Brain Aneurysm Treatment

A brain aneurysm (also called a “cerebral” or “intracranial” aneurysm) is an abnormal bulge or enlargement of an artery in the brain. Caused by weakness in the wall of an artery, brain aneurysms are most common in adults between the ages of 30 and 60, and they are more common in women than in men.

Most brain aneurysms do not cause any symptoms. Rarely, patients can suddenly develop a severe headache, experience numbness or weakness on one side of the face or body, or notice changes in their ability to see. These symptoms are signs of a potential emergency and should be immediately evaluated by a medical expert.

A brain aneurysm can rupture for any reason. Some factors that can increase this risk include smoking, high blood pressure, a history of ruptured brain aneurysm in you or your family, and large aneurysm size.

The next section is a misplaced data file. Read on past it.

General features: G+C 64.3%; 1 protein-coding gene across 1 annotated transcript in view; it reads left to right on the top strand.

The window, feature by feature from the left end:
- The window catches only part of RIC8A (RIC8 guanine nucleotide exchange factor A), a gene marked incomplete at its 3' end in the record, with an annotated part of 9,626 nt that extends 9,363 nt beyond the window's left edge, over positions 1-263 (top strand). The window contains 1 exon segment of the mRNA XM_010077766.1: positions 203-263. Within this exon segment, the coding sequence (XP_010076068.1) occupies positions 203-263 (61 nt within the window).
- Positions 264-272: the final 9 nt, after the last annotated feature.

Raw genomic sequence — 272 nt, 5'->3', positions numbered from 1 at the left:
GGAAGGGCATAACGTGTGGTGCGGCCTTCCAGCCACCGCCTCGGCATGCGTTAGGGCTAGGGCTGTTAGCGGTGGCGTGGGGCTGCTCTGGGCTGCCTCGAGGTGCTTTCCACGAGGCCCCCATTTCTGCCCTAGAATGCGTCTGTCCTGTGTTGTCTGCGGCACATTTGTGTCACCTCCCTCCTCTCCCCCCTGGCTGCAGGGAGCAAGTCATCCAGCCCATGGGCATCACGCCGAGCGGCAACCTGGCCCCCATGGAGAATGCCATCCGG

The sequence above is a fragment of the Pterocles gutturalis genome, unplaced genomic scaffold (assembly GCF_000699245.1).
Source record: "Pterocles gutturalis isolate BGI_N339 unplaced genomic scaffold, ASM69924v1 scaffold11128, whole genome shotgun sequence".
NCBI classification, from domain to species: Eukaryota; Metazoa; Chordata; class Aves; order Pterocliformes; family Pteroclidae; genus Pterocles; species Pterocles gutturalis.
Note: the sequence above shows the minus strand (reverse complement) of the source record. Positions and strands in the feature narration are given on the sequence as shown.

Not all brain aneurysms need to be treated because many have very low risk of causing a problem. If a brain aneurysm has ruptured, or if it is at significant risk of rupturing, then treatment may be warranted.

There are two general methods of treatment. One type of treatment involves surgery, in which a neurosurgeon temporarily removes a portion of your skull to reach the aneurysm, then applies a clip to pinch off the aneurysm from the outside.

The other type is a minimally-invasive treatment in which a neurointerventional radiologist fixes the aneurysm from inside. This is done either by filling the aneurysm using coils or redirecting blood flow away from the aneurysm using a flow diverter.

You can Request a Consultation with an MIR neurointerventional radiologist to learn more. You do not need a referral for treatment.

Most insurance carriers cover brain aneurysm treatment. Please check with your insurance provider to see if your specific plan covers the procedure.

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